Author Ian Fleming, when asked about the escapades of his fictional spy James Bond, reportedly replied, “He’s no Sidney Reilly.” Who was Sidney Reilly and why did Fleming’s remark indicate that the smooth, suave licensed-to-kill ladykiller was inferior to him? Perhaps because what Agent 007 accomplished with the gadgets provided by the ingenuity of Q and a shaken, not stirred martini, World War I spy Sidney Reilly was able to do by relying on his cunning, his wits, his appeal with the ladies, and a complete lack of a moral compass.
Reilly was born on March 24, 1874 in Ukraine, the son of an affluent Jewish contractor father and a pianist mother. His birth name was Sigmund Georgievich Rosenblum but the details of his origins, his life, and even his death are submerged in so much mystery that no one can be sure of what is true and what is fabrication.
But in 1909, the British Secret Intelligence Service, which would later become MI6, sent him to Essen, Germany. Their purpose was to get a behind-the-scenes perspective on how Germany, which was known to have militaristic intentions, was expanding its arsenal. Reilly, in the guise of a Baltic shipyard worker named Karl Khan, was able to get a job working in one of the Krupp armaments plants. The plant had a vigilant security system and during the day, guards kept watch over the workers to make sure that the rule against taking photographs inside the plant was maintained. But the ever-wily Reilly decided that if he joined the fire brigade, which worked during the night shift, he could get the information that he needed. Of course, the plant was still under guard, but that was no obstacle for Reilly; he strangled a security guard, stole the plans, and made his way back to Great Britain. His British supervisors were aware that Reilly was not ruled by patriotism. Secret Intelligence Service Captain Mansfield Smith-Cumming assessed Reilly candidly, acknowledging that the spy was “a man of indomitable courage, a genius as an agent, but a sinister man who I could never bring myself wholly to trust.”
His next assignment was to discern the strength of the German Navy; the British were the acknowledged masters of the seas, but there was no reason to assume that imperial Germany was going to accept that verdict. Reilly’s geography savvy was independent of the map; by traveling to Russia and pretending to be an armaments distributor, he began the sponsorship of races for Russian aviators. That made it possible for him to fly over the Baltic Sea to photograph German vessels. But Reilly, being somewhat of a ladies’ man, also preferred to enhance his spying with a little bit of philandering and the British weren’t fussy about how he obtained his information. Seducing Nadine Massino, the wife of the assistant to a Russian Minister, demonstrated that for Reilly, pillow talk was a most effective means of personal data mining. When he found out that the Russians were looking to rebuild their Navy, he persuaded the German company that won the contract to name him as their St. Petersburg agent. The German builders sent copies of their designs, based on what they’d created for their own ships, to Reilly and his make-believe company. Reilly photographed the designs and sent them on to the British, who were making their own preparations for the inevitable war that loomed.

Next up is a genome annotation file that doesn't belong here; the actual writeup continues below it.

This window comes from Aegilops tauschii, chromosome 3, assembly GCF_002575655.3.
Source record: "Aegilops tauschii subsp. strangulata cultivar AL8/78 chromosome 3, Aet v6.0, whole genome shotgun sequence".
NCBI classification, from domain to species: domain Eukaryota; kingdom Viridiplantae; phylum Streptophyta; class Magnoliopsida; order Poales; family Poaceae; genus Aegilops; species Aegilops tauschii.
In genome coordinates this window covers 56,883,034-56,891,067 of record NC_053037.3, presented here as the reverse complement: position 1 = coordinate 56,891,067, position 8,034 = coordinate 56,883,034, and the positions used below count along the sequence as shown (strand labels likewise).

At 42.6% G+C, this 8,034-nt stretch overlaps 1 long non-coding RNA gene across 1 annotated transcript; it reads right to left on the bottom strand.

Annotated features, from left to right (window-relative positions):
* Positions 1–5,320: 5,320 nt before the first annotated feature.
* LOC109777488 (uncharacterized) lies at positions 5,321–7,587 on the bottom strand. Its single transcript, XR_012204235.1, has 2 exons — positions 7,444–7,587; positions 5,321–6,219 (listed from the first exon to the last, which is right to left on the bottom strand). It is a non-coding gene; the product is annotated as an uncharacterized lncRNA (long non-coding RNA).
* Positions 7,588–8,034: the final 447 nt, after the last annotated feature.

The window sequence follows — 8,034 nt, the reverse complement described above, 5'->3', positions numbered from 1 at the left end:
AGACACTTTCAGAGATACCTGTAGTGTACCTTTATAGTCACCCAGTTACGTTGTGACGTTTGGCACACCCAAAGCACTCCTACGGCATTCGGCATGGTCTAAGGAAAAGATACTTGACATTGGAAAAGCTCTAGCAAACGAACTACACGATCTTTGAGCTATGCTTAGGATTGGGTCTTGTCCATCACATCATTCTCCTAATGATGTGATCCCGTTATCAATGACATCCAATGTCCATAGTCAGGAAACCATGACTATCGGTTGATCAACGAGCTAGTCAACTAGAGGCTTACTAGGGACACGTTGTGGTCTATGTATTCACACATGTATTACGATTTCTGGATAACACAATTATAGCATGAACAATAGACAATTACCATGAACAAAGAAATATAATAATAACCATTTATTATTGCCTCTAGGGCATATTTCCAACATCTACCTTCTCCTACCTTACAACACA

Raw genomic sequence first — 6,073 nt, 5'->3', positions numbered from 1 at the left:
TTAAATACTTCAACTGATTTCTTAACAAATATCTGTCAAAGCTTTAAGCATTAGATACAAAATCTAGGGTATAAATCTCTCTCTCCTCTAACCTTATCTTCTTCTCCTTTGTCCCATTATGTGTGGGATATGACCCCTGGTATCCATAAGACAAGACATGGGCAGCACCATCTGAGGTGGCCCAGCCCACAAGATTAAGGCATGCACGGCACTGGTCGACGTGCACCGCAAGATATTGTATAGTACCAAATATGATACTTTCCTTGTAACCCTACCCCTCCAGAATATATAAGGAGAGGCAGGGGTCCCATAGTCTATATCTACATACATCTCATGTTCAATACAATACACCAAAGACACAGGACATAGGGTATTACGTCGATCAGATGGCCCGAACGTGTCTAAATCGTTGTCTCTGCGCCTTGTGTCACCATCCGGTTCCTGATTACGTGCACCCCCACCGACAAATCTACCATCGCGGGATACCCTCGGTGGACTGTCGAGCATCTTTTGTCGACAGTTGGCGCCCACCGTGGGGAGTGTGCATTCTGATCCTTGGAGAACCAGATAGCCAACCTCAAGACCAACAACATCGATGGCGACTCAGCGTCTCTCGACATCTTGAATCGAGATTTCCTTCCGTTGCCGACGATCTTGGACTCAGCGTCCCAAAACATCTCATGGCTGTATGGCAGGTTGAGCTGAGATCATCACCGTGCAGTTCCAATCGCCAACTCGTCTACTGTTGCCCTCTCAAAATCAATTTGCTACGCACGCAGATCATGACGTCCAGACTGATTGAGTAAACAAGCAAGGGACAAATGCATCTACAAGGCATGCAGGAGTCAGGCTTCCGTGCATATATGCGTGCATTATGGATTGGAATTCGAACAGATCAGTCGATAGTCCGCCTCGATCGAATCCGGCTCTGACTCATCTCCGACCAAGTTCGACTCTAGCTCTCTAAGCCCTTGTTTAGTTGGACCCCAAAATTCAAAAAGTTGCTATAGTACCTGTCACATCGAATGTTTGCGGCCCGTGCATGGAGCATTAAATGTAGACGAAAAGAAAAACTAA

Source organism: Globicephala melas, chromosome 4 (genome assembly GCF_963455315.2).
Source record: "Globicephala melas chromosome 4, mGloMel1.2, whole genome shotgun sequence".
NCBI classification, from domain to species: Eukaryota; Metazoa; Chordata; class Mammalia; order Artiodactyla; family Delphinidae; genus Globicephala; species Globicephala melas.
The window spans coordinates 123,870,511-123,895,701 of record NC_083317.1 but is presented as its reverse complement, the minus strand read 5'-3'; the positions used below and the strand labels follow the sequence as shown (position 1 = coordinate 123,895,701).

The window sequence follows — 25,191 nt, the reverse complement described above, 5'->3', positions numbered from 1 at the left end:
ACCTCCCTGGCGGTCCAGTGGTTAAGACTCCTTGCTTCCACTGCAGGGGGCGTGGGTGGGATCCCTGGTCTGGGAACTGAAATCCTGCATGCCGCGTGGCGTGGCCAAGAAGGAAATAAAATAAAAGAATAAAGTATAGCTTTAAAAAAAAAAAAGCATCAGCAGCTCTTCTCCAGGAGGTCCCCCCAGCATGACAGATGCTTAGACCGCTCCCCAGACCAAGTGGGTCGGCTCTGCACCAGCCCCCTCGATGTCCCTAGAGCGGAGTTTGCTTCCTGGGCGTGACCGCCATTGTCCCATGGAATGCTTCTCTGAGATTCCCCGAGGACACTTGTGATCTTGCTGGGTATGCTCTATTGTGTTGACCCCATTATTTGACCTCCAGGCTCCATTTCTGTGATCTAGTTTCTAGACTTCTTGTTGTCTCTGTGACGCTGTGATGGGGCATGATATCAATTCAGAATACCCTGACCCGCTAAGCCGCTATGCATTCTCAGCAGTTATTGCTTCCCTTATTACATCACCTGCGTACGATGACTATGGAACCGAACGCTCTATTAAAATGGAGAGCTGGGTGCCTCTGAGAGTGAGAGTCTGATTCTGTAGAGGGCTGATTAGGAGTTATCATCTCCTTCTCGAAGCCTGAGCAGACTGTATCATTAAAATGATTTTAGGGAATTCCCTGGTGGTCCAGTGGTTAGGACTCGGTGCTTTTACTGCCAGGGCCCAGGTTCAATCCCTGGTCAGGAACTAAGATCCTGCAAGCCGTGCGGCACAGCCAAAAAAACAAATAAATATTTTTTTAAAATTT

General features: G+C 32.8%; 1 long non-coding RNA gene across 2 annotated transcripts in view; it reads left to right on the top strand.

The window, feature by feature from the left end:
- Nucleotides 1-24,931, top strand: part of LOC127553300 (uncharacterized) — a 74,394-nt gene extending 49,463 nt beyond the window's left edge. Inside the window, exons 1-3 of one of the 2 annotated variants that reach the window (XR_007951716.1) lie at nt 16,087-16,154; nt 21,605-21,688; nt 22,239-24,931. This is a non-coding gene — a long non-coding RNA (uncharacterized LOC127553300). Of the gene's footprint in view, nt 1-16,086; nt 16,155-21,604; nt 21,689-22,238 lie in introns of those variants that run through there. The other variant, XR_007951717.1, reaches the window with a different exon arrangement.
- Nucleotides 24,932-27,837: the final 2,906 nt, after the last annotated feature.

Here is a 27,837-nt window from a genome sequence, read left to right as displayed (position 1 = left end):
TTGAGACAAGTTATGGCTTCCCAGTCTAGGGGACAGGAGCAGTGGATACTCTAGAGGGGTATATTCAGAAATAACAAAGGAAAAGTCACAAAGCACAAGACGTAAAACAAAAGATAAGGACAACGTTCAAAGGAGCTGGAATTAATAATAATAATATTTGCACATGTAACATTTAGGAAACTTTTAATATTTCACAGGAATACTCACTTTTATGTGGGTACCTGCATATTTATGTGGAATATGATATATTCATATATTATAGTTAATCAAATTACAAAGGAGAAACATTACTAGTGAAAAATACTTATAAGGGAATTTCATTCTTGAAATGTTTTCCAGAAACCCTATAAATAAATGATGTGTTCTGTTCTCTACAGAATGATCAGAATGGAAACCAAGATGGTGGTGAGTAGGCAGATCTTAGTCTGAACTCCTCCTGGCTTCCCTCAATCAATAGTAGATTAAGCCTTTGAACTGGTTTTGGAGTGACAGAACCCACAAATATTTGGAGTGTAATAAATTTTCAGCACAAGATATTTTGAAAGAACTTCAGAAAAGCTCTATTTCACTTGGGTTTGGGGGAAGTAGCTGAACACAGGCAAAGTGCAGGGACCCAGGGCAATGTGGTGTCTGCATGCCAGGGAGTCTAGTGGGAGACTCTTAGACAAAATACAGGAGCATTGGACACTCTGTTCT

After World War I broke out in 1914, Reilly, who conveniently spoke German, used his linguistic adroitness to join the German Army on the Western Front Great Britain was the recipient of his detailed information on German troops, sent by carrier pigeons.
Reilly had few core values, but he was motivated by a driving loathing of the Bolsheviks. For the Allies, Russia’s volatile status was a concern, particularly after the Romanov government under Czar Nicholas II was overthrown by the Bolsheviks. For Reilly, this was personal. What better way to overthrow the Bolsheviks, Reilly reasoned than to assassinate Vladimir Lenin? Working with Sir Robert Bruce Lockhart, head of Great Britain’s Moscow mission, the two devised a plot involving Lenin and Trotsky at the Bolshoi Theatre. But when their plot was uncovered, the two men, who managed to flee Russia in the nick of time, were convicted in absentia and sentenced to death.
The Russians had long memories and Reilly had an exaggerated notion of his own ability to elude capture. Still determined to overthrow the Bolsheviks, Reilly asked to be sent back to Russia but his request was declined. It didn’t matter. Reilly formed an alliance with opponents of the Bolsheviks but when he crossed from Finland into Russia on February 27, 1925, he was arrested and interrogated at Lubyanka Prison. The sentence was death, but Reilly, ever the negotiator, offered his services to the Bolsheviks. His offer to provide intelligence information from American and British sources was declined and it’s believed that Reilly, ace of spies, was executed by firing squad on November 25, 1925.